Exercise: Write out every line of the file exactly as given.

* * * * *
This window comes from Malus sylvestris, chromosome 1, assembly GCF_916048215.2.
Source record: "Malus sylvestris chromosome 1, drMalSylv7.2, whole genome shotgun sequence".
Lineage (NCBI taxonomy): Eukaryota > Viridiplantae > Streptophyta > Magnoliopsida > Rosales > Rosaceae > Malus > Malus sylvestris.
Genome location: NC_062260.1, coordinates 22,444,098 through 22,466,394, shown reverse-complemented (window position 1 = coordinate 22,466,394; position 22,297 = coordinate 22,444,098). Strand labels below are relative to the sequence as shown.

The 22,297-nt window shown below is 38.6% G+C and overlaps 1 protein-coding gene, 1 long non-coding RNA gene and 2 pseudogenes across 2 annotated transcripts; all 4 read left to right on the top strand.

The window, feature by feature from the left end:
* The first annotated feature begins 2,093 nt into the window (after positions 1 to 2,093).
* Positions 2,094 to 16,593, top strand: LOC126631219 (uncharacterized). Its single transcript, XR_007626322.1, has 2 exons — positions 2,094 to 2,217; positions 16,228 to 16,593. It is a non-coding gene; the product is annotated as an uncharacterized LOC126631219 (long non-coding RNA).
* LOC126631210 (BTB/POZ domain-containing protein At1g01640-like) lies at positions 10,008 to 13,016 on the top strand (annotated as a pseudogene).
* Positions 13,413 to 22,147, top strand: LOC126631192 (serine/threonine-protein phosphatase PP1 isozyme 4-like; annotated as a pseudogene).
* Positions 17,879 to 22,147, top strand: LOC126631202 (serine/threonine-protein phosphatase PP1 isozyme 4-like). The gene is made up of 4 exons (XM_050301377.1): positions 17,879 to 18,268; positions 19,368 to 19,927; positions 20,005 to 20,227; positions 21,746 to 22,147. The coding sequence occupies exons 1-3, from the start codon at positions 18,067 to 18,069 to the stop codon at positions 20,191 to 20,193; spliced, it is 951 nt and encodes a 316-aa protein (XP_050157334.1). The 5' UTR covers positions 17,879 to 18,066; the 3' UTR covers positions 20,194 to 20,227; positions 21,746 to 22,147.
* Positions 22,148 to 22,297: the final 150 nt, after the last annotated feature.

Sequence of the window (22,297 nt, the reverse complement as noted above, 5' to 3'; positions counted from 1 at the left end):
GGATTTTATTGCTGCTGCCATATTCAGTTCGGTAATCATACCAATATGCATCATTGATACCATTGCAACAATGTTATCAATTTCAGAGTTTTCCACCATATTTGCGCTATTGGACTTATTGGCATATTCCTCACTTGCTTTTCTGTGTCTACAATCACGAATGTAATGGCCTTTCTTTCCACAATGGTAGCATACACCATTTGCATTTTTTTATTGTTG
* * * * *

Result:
This window comes from Malus sylvestris, chromosome 1, assembly GCF_916048215.2.
Source record: "Malus sylvestris chromosome 1, drMalSylv7.2, whole genome shotgun sequence".
Lineage (NCBI taxonomy): Eukaryota > Viridiplantae > Streptophyta > Magnoliopsida > Rosales > Rosaceae > Malus > Malus sylvestris.
Genome location: NC_062260.1, coordinates 22,444,098 through 22,466,394, shown reverse-complemented (window position 1 = coordinate 22,466,394; position 22,297 = coordinate 22,444,098). Strand labels below are relative to the sequence as shown.

The 22,297-nt window shown below is 38.6% G+C and overlaps 1 protein-coding gene, 1 long non-coding RNA gene and 2 pseudogenes across 2 annotated transcripts; all 4 read left to right on the top strand.

The window, feature by feature from the left end:
* The first annotated feature begins 2,093 nt into the window (after positions 1 to 2,093).
* Positions 2,094 to 16,593, top strand: LOC126631219 (uncharacterized). Its single transcript, XR_007626322.1, has 2 exons — positions 2,094 to 2,217; positions 16,228 to 16,593. It is a non-coding gene; the product is annotated as an uncharacterized LOC126631219 (long non-coding RNA).
* LOC126631210 (BTB/POZ domain-containing protein At1g01640-like) lies at positions 10,008 to 13,016 on the top strand (annotated as a pseudogene).
* Positions 13,413 to 22,147, top strand: LOC126631192 (serine/threonine-protein phosphatase PP1 isozyme 4-like; annotated as a pseudogene).
* Positions 17,879 to 22,147, top strand: LOC126631202 (serine/threonine-protein phosphatase PP1 isozyme 4-like). The gene is made up of 4 exons (XM_050301377.1): positions 17,879 to 18,268; positions 19,368 to 19,927; positions 20,005 to 20,227; positions 21,746 to 22,147. The coding sequence occupies exons 1-3, from the start codon at positions 18,067 to 18,069 to the stop codon at positions 20,191 to 20,193; spliced, it is 951 nt and encodes a 316-aa protein (XP_050157334.1). The 5' UTR covers positions 17,879 to 18,066; the 3' UTR covers positions 20,194 to 20,227; positions 21,746 to 22,147.
* Positions 22,148 to 22,297: the final 150 nt, after the last annotated feature.

Sequence of the window (22,297 nt, the reverse complement as noted above, 5' to 3'; positions counted from 1 at the left end):
GGATTTTATTGCTGCTGCCATATTCAGTTCGGTAATCATACCAATATGCATCATTGATACCATTGCAACAATGTTATCAATTTCAGAGTTTTCCACCATATTTGCGCTATTGGACTTATTGGCATATTCCTCACTTGCTTTTCTGTGTCTACAATCACGAATGTAATGGCCTTTCTTTCCACAATGGTAGCATACACCATTTGCATTTTTTTATTGTTG